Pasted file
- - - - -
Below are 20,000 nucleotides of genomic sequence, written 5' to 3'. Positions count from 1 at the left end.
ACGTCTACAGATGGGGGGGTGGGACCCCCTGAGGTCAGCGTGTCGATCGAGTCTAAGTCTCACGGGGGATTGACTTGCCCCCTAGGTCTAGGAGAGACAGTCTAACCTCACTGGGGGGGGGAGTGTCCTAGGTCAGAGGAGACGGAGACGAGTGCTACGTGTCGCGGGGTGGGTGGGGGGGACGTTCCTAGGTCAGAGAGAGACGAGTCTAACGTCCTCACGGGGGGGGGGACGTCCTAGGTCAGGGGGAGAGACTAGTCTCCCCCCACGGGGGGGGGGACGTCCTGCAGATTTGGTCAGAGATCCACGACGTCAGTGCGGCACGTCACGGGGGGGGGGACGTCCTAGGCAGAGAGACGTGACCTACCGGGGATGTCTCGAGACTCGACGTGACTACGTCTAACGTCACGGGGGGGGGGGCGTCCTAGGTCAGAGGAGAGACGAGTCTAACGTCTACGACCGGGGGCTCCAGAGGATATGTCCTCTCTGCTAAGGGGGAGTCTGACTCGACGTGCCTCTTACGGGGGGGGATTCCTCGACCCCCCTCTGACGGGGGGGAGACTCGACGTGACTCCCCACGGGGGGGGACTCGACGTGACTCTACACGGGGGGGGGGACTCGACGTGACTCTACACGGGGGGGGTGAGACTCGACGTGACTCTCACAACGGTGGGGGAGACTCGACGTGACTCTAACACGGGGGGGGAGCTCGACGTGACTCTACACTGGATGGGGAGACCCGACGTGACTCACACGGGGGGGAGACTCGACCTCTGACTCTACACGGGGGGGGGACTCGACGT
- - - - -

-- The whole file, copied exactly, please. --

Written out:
Below are 20,000 nucleotides of genomic sequence, written 5' to 3'. Positions count from 1 at the left end.
ACGTCTACAGATGGGGGGGTGGGACCCCCTGAGGTCAGCGTGTCGATCGAGTCTAAGTCTCACGGGGGATTGACTTGCCCCCTAGGTCTAGGAGAGACAGTCTAACCTCACTGGGGGGGGGAGTGTCCTAGGTCAGAGGAGACGGAGACGAGTGCTACGTGTCGCGGGGTGGGTGGGGGGGACGTTCCTAGGTCAGAGAGAGACGAGTCTAACGTCCTCACGGGGGGGGGGACGTCCTAGGTCAGGGGGAGAGACTAGTCTCCCCCCACGGGGGGGGGGACGTCCTGCAGATTTGGTCAGAGATCCACGACGTCAGTGCGGCACGTCACGGGGGGGGGGACGTCCTAGGCAGAGAGACGTGACCTACCGGGGATGTCTCGAGACTCGACGTGACTACGTCTAACGTCACGGGGGGGGGGGCGTCCTAGGTCAGAGGAGAGACGAGTCTAACGTCTACGACCGGGGGCTCCAGAGGATATGTCCTCTCTGCTAAGGGGGAGTCTGACTCGACGTGCCTCTTACGGGGGGGGATTCCTCGACCCCCCTCTGACGGGGGGGAGACTCGACGTGACTCCCCACGGGGGGGGACTCGACGTGACTCTACACGGGGGGGGGGACTCGACGTGACTCTACACGGGGGGGGTGAGACTCGACGTGACTCTCACAACGGTGGGGGAGACTCGACGTGACTCTAACACGGGGGGGGAGCTCGACGTGACTCTACACTGGATGGGGAGACCCGACGTGACTCACACGGGGGGGAGACTCGACCTCTGACTCTACACGGGGGGGGGACTCGACGT